Vouchers give poor students more options for a better education


Florida offers a scholarship just for low-income children, and my party this year insisted that I vote against it.

Never mind that it gives these children some legitimate learning options. Never mind that the beneficiaries are mostly black or Hispanic and live barely above poverty. Never mind that I’m a Haitian-American nurse and lawmaker who represents a North Miami district that is almost 90-percent black and Hispanic.

My vote recently to strengthen Tax Credit Scholarships for these students was treated as an act of defiance by the state House Democratic Caucus. The whole episode makes me wonder: If not for these desperate underprivileged families, for whom does my party expect me to fight?

This scholarship is an alternative for the children who tend to struggle the most in education, and it is serving 59,765 students in 1,425 private schools this year. The news about the program is uniformly good: Their standardized scores show us they are achieving the same gains academically as students of all incomes nationally; the public schools most affected by the loss of students to the scholarship are themselves showing impressive academic gains; and the scholarship is small enough, $4,880 this year, that it saves tax money that can be spent on traditional public schools.

In my own district, I have seen some of these schools turn around the lives of children who were headed in the wrong direction, and I proudly helped Ebenezer Christian Academy build a new facility that furthers its mission in the community.

None of this seemed to matter to the party this session. Nor did it matter that Democrats have routinely voted for the scholarship in the past, including nearly half the caucus for a major expansion in 2010. Instead, I was accused of being anti-public education. The reality is that I was parting ways with the Florida Education Association, which threatens Democrats with primary opponents if they support any school option that is not under the union’s collective bargaining agreement.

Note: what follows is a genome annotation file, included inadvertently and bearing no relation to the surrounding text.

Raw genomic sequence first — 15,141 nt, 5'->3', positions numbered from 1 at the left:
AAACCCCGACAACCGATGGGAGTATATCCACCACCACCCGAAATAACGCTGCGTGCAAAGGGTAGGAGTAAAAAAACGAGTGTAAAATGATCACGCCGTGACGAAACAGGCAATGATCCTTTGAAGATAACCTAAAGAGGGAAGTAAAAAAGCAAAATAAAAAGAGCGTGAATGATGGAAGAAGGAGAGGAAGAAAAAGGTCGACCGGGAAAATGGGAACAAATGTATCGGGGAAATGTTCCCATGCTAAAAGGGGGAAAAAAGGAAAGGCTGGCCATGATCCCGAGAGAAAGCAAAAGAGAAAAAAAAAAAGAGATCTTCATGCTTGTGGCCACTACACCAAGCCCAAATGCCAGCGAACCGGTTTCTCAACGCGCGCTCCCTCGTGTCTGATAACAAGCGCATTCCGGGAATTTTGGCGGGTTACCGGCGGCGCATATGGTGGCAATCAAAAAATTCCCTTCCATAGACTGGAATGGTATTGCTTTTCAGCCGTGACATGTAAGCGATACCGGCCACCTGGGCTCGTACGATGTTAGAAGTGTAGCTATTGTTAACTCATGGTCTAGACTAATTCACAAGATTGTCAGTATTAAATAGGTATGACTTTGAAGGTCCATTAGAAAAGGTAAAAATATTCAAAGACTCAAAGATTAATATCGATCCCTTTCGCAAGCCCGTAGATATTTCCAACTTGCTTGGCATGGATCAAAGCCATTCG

This is most unfortunate, because parents don’t care so much about who runs the school or whether the teachers are union members. They’re simply looking for options that work best for their own children and, in this environment, there is no conflict between public and private. A child can thrive in a neighborhood district school or a magnet school or a career academy or a charter school or a scholarship school. The point is to match the student with the classroom that works best.

Much of the political conflict that surrounds this debate is manufactured. At its core is the argument that private options harm public schools, a claim for which there is zero evidence. These options give parents more choices, and not all of them will choose the traditional district-operated school.

But a legislator who wants to help every child succeed doesn’t need to pit one parent against another or one school against another. A student who leaves a district school for a charter school is no more harmful than one who leaves a charter school for a district school. We serve students, after all, not schools.

An increasing number of Democrats across this nation recognize that one size does not fit all. The nation’s first African-American president is pushing to double the number of charter schools in this country. The new African-American U.S. senator from New Jersey, Cory Booker, stood up to teacher-union attacks over his support for vouchers for low-income children.

In our own state, Democratic Sen. Jeremy Ring voted for the scholarships, as well, and told his colleagues: “You know, to me, progressive means we change with the times. And changing with the times is being realistic of what we as parents have to face daily with our kids and these sorts of challenges.”

Sen. Ring is right. I see the challenges these children face every day, and I have seen this scholarship make the difference between college and jail. I’m not arguing it is the right solution for every disadvantaged student, only that we owe them every option we can give them. That’s also, in my judgment, a core value of the Democratic Party.

Daphne Campbell is the state representative for District 108 in north Miami-Dade.

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